Inside North Dakota’s largest man camp

TIOGA, N.D. — The North Dakota winter is relentless. Air temperatures hover around zero degrees Fahrenheit. Yet that’s easy to forget here, inside a network of steel mobile homes opened in 2011 in the state’s northwestern corner. Guys walk around in flip-flops, shorts and T-shirts. They eat ice cream at regularly available opportunities and then sweat it off on a treadmill.

And they are nearly all guys. This is Tioga Lodge, the sprawling barracks that are home to men at the heart of the North American oil fracking boom. The compounds are known as “crew-camps”, or more often, as “man-camps.”

The drilling process known as hydraulic fracturing, or fracking, has alleviated much of Americans’ concern about foreign-energy dependence in a short time. It has also transformed North Dakota from the potential wind-energy haven of environmentalists’ dreams to an actual oil-producer with greater output than OPEC-member Ecuador. Fracking shale rock formations for natural gas has transformed local economies in Pennsylvania, Texas, Colorado and elsewhere, even as concerns about its environmental impacts remain unresolved.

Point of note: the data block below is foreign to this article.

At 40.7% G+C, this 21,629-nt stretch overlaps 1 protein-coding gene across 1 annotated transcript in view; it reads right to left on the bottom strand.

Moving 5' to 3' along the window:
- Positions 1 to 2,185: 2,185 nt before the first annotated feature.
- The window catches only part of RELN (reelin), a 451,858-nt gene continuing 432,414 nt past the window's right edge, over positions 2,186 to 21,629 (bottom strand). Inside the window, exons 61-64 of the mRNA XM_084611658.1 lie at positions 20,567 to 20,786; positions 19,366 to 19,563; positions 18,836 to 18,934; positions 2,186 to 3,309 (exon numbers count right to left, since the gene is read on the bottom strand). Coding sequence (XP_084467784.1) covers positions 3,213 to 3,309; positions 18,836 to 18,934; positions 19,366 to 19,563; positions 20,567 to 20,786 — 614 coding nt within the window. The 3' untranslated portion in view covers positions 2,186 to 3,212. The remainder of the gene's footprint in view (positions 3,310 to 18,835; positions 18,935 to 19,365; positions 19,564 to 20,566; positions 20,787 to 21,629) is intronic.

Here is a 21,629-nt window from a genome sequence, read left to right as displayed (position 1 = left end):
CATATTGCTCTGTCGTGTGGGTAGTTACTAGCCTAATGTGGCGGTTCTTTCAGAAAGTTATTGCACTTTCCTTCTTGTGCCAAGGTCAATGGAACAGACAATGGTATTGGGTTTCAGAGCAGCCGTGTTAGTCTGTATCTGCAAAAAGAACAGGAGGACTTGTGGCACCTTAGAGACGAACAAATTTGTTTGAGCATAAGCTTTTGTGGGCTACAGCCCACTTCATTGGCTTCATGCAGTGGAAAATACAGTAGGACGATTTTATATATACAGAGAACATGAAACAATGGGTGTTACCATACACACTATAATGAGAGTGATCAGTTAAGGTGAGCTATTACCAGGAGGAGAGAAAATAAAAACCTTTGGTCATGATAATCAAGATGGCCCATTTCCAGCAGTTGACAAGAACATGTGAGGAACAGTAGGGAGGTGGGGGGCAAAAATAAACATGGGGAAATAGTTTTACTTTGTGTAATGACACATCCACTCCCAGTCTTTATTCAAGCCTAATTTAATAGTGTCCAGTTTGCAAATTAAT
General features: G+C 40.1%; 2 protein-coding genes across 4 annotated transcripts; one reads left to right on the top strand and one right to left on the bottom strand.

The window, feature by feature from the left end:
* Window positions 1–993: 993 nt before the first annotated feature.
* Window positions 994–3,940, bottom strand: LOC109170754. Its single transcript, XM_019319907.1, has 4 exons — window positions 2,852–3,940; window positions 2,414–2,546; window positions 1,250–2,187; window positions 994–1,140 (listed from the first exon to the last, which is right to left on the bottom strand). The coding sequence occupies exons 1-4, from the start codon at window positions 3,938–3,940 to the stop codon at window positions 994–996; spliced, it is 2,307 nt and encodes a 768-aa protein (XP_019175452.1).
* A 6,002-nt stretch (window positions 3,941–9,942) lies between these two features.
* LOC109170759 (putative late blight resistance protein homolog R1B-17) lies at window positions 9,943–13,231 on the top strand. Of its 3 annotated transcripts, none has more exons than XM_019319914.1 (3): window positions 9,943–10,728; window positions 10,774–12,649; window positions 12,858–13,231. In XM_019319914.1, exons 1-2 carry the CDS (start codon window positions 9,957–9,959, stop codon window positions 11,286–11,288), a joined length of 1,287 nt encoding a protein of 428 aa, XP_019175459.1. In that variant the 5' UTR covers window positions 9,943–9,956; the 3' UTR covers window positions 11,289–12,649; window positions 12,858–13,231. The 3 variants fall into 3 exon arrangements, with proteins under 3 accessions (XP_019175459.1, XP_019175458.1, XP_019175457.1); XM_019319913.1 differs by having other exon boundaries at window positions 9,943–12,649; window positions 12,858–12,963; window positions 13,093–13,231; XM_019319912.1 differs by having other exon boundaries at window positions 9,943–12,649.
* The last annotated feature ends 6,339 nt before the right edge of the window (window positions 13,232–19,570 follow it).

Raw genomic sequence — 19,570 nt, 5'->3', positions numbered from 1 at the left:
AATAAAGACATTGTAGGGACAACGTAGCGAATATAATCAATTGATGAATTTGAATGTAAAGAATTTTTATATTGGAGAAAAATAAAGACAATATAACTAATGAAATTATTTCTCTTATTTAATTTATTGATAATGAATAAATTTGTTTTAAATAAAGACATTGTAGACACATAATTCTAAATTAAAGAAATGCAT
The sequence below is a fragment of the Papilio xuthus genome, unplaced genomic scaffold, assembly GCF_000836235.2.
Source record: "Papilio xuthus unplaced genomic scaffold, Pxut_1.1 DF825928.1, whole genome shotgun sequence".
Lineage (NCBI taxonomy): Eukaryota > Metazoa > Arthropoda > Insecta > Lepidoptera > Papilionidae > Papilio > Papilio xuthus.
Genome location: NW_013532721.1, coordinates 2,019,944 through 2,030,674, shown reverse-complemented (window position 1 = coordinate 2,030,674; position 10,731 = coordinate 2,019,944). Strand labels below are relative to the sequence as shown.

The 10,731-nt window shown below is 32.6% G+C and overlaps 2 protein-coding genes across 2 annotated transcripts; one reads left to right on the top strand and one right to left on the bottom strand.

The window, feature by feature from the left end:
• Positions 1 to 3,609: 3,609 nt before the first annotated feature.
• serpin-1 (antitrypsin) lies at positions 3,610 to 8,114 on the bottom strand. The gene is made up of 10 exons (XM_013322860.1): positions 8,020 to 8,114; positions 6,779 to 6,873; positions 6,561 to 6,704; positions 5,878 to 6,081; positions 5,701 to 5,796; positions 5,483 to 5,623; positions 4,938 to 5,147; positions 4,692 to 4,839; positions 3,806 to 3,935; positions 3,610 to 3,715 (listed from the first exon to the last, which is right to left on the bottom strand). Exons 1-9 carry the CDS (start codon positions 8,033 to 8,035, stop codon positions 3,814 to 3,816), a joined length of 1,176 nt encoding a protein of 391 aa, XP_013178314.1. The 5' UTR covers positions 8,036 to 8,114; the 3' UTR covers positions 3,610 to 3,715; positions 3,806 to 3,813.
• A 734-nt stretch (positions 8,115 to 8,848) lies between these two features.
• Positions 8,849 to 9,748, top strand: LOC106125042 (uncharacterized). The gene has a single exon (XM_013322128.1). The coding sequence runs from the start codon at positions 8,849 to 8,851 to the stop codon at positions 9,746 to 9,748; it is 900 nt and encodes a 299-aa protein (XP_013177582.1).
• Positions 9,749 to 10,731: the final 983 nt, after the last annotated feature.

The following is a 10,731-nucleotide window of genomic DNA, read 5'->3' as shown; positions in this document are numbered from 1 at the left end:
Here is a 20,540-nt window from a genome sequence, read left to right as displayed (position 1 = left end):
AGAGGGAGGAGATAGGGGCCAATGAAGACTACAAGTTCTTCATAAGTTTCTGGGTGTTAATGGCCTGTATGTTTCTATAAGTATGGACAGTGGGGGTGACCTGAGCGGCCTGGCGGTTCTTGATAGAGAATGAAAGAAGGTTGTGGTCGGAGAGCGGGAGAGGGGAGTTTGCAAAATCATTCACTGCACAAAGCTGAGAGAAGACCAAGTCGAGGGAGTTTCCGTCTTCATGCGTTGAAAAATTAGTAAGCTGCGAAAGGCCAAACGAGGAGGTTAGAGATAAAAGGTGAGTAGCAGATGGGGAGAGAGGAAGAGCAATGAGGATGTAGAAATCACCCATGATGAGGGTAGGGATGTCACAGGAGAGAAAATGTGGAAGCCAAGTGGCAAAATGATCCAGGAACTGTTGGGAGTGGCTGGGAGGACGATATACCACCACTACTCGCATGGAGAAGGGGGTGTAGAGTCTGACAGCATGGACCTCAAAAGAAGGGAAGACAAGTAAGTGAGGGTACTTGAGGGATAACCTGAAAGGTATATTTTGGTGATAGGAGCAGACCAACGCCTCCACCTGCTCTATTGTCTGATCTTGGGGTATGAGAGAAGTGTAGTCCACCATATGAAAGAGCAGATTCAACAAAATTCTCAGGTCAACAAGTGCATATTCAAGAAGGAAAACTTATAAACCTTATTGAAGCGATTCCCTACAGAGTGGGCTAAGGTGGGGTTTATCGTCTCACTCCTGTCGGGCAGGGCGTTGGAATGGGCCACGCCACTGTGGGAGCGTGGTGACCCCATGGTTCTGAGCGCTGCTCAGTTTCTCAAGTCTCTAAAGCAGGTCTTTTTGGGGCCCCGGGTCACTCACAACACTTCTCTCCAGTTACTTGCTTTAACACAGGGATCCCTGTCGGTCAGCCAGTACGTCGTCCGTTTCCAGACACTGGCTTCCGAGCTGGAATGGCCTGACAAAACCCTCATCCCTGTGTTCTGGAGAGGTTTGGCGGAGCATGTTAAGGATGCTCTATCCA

In North Dakota, shale oil production is expanding U.S. oil and natural gas supplies and shifting the balance of power in global energy markets. U.S. oil exports are way up and crude imports are lower than they have been in almost 16 years. The sudden influx of workers into North Dakota, population 699,628, has lowered the state’s unemployment rate to 3.2 percent, the nation’s lowest, and created a housing crisis unlike the one we’re used to hearing about: there just aren’t enough homes to go around.